REVIEW: Fabienne Chevallier “Le Paris moderne: Histoire des politiques d’hygiène, 1855-1898”

Fabienne Chevallier. _Le Paris moderne: Histoire des politiques d’hygiène, 1855-1898_. Rennes Presses universitaires de Rennes, 2010. Illustrations. 410 pp. EUR 22.00 (cloth), ISBN 978-2-7535-1023-4.

Reviewed by Peter S. Soppelsa (University of Oklahoma)
Published on H-Urban (February, 2012)
Commissioned by Alexander Vari

Hygiene and the Modernization of Paris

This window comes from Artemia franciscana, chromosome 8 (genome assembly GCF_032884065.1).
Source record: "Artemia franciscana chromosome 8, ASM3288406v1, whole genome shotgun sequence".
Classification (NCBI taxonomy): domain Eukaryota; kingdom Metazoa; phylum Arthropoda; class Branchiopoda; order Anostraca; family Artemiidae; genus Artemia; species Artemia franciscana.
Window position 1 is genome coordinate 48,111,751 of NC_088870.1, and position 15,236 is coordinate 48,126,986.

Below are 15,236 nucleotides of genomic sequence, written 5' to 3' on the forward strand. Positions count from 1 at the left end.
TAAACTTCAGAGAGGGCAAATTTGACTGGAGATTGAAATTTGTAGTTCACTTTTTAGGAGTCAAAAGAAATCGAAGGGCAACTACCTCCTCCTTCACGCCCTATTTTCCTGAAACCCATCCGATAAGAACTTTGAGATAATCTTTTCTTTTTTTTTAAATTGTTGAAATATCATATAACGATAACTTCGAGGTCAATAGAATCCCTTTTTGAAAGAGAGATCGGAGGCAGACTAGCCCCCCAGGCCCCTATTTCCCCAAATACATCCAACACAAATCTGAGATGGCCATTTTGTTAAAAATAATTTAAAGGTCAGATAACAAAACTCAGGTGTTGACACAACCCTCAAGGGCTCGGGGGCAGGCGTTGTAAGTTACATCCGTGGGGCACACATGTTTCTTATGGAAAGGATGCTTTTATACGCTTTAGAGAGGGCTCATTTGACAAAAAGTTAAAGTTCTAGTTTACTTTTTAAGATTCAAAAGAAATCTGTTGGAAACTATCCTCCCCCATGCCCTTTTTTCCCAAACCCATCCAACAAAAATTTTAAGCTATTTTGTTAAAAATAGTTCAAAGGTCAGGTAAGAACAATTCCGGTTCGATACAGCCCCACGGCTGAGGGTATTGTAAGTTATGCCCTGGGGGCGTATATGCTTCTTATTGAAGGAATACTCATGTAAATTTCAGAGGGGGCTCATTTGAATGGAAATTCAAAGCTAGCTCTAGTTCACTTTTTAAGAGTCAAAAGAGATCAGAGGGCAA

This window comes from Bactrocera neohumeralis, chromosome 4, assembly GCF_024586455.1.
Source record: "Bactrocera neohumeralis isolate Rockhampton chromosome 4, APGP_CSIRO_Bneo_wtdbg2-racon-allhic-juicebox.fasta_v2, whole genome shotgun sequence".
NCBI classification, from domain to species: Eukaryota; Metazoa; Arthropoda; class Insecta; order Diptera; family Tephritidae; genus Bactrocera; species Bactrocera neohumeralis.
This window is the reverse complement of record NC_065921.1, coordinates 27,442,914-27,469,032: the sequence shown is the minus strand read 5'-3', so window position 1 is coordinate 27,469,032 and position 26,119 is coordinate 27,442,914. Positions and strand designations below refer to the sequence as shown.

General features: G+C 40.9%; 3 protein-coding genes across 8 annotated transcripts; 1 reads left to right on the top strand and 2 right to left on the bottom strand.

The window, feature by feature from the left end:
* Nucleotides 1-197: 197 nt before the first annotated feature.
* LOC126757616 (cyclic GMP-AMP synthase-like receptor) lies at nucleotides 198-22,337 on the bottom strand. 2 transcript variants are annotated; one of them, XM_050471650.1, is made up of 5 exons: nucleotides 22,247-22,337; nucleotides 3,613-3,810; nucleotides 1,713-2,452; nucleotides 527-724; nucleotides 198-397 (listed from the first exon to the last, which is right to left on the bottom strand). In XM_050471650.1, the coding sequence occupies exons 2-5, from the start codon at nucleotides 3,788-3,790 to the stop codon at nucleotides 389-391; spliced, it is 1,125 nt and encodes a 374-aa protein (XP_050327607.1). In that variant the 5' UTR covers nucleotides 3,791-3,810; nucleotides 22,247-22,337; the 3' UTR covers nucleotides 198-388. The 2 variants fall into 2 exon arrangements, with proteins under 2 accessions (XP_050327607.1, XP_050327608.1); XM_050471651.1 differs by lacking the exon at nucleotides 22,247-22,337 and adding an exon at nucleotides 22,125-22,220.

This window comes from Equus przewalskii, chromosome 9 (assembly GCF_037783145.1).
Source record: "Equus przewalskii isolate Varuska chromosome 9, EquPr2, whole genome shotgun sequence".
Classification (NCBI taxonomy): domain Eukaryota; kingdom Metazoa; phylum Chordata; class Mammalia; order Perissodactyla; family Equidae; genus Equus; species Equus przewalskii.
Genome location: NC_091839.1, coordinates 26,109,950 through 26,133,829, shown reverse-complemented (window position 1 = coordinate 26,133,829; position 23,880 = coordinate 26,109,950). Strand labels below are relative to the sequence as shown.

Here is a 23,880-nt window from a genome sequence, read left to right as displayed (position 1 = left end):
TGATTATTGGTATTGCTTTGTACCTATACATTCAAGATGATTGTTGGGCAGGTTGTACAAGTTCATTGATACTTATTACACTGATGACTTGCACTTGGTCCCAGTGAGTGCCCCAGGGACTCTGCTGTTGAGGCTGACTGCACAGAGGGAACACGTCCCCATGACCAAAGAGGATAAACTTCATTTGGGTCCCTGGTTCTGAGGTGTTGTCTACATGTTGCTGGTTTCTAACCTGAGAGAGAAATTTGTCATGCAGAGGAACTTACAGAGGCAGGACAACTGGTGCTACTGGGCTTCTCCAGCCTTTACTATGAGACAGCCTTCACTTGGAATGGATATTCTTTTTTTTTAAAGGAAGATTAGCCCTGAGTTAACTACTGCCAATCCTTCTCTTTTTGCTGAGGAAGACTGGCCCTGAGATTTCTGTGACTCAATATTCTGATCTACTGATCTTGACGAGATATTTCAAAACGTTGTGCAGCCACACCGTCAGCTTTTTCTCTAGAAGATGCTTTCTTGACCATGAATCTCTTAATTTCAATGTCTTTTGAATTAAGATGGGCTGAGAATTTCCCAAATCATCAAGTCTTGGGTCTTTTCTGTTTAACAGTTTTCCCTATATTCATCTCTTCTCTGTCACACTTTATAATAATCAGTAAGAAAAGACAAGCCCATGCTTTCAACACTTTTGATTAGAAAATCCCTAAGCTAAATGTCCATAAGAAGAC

What do urban rebuilding, hospital architecture, school hygiene, housing reform, bath fittings, waste removal, public health, and medical theory have in common? According to Fabienne Chevallier’s new book, it is _hygiene_. Her book’s strength and originality come from taking on this difficult object of study, both hard to define and crucial for understanding nineteenth-century Paris. Her central argument is that in the second half of the nineteenth century, hygiene was a leading force in steering Paris’s urban modernization, and a point of origin for the modern (welfare) state and modern city planning. While scholars already esteem hygiene as a key topic in nineteenth-century French urban, social, political, intellectual, and medical histories, Chevallier innovates by putting her training in architectural history to work tracing the material, spatial, and design consequences of hygienic ideas.